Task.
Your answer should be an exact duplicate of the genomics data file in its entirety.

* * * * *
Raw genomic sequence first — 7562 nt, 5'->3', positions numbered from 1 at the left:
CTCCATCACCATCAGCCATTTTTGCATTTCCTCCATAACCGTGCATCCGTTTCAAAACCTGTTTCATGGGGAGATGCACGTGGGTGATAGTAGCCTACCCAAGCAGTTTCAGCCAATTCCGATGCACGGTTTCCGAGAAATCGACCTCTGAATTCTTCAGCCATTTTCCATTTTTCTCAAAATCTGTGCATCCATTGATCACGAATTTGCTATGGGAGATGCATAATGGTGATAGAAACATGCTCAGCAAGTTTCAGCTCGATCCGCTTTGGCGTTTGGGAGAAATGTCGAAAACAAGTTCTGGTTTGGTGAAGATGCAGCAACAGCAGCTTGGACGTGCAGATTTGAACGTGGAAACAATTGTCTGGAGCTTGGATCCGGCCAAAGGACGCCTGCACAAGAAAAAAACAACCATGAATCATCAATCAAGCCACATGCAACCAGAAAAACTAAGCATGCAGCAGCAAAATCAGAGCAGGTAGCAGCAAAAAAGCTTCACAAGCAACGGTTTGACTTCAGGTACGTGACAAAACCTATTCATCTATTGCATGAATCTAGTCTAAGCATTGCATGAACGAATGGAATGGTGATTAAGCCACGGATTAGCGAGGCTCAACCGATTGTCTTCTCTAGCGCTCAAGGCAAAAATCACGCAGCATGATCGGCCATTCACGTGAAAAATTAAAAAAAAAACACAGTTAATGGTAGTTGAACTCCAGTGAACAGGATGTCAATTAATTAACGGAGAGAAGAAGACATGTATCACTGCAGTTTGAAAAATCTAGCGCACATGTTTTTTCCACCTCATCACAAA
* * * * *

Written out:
Raw genomic sequence first — 7562 nt, 5'->3', positions numbered from 1 at the left:
CTCCATCACCATCAGCCATTTTTGCATTTCCTCCATAACCGTGCATCCGTTTCAAAACCTGTTTCATGGGGAGATGCACGTGGGTGATAGTAGCCTACCCAAGCAGTTTCAGCCAATTCCGATGCACGGTTTCCGAGAAATCGACCTCTGAATTCTTCAGCCATTTTCCATTTTTCTCAAAATCTGTGCATCCATTGATCACGAATTTGCTATGGGAGATGCATAATGGTGATAGAAACATGCTCAGCAAGTTTCAGCTCGATCCGCTTTGGCGTTTGGGAGAAATGTCGAAAACAAGTTCTGGTTTGGTGAAGATGCAGCAACAGCAGCTTGGACGTGCAGATTTGAACGTGGAAACAATTGTCTGGAGCTTGGATCCGGCCAAAGGACGCCTGCACAAGAAAAAAACAACCATGAATCATCAATCAAGCCACATGCAACCAGAAAAACTAAGCATGCAGCAGCAAAATCAGAGCAGGTAGCAGCAAAAAAGCTTCACAAGCAACGGTTTGACTTCAGGTACGTGACAAAACCTATTCATCTATTGCATGAATCTAGTCTAAGCATTGCATGAACGAATGGAATGGTGATTAAGCCACGGATTAGCGAGGCTCAACCGATTGTCTTCTCTAGCGCTCAAGGCAAAAATCACGCAGCATGATCGGCCATTCACGTGAAAAATTAAAAAAAAAACACAGTTAATGGTAGTTGAACTCCAGTGAACAGGATGTCAATTAATTAACGGAGAGAAGAAGACATGTATCACTGCAGTTTGAAAAATCTAGCGCACATGTTTTTTCCACCTCATCACAAA